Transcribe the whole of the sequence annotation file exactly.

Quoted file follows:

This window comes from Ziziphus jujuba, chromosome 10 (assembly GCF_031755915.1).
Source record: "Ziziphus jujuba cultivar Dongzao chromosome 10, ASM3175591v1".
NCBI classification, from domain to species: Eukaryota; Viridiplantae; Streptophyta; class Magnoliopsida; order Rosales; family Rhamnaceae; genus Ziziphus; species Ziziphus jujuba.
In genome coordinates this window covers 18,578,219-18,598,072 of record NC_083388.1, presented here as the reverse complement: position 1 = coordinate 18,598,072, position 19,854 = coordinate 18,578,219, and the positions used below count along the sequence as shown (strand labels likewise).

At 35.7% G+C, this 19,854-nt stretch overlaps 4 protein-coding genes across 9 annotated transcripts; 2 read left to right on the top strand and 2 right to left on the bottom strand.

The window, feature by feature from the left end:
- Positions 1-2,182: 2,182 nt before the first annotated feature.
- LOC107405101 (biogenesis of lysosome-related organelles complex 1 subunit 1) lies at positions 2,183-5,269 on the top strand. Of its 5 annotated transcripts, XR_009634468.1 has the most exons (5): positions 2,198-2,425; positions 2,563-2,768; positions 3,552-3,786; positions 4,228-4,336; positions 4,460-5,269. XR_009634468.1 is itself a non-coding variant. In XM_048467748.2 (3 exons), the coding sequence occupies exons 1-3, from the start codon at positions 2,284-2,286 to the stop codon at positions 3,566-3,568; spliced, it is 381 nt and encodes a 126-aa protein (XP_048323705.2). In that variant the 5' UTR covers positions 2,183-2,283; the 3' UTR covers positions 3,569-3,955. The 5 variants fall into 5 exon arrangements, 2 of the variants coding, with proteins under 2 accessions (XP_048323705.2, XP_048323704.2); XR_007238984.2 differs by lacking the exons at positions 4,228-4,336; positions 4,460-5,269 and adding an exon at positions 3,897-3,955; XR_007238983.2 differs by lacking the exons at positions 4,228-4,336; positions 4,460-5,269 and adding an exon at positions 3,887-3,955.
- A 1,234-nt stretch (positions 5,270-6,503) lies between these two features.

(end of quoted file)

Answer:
This window comes from Ziziphus jujuba, chromosome 10 (assembly GCF_031755915.1).
Source record: "Ziziphus jujuba cultivar Dongzao chromosome 10, ASM3175591v1".
NCBI classification, from domain to species: Eukaryota; Viridiplantae; Streptophyta; class Magnoliopsida; order Rosales; family Rhamnaceae; genus Ziziphus; species Ziziphus jujuba.
In genome coordinates this window covers 18,578,219-18,598,072 of record NC_083388.1, presented here as the reverse complement: position 1 = coordinate 18,598,072, position 19,854 = coordinate 18,578,219, and the positions used below count along the sequence as shown (strand labels likewise).

At 35.7% G+C, this 19,854-nt stretch overlaps 4 protein-coding genes across 9 annotated transcripts; 2 read left to right on the top strand and 2 right to left on the bottom strand.

The window, feature by feature from the left end:
- Positions 1-2,182: 2,182 nt before the first annotated feature.
- LOC107405101 (biogenesis of lysosome-related organelles complex 1 subunit 1) lies at positions 2,183-5,269 on the top strand. Of its 5 annotated transcripts, XR_009634468.1 has the most exons (5): positions 2,198-2,425; positions 2,563-2,768; positions 3,552-3,786; positions 4,228-4,336; positions 4,460-5,269. XR_009634468.1 is itself a non-coding variant. In XM_048467748.2 (3 exons), the coding sequence occupies exons 1-3, from the start codon at positions 2,284-2,286 to the stop codon at positions 3,566-3,568; spliced, it is 381 nt and encodes a 126-aa protein (XP_048323705.2). In that variant the 5' UTR covers positions 2,183-2,283; the 3' UTR covers positions 3,569-3,955. The 5 variants fall into 5 exon arrangements, 2 of the variants coding, with proteins under 2 accessions (XP_048323705.2, XP_048323704.2); XR_007238984.2 differs by lacking the exons at positions 4,228-4,336; positions 4,460-5,269 and adding an exon at positions 3,897-3,955; XR_007238983.2 differs by lacking the exons at positions 4,228-4,336; positions 4,460-5,269 and adding an exon at positions 3,887-3,955.
- A 1,234-nt stretch (positions 5,270-6,503) lies between these two features.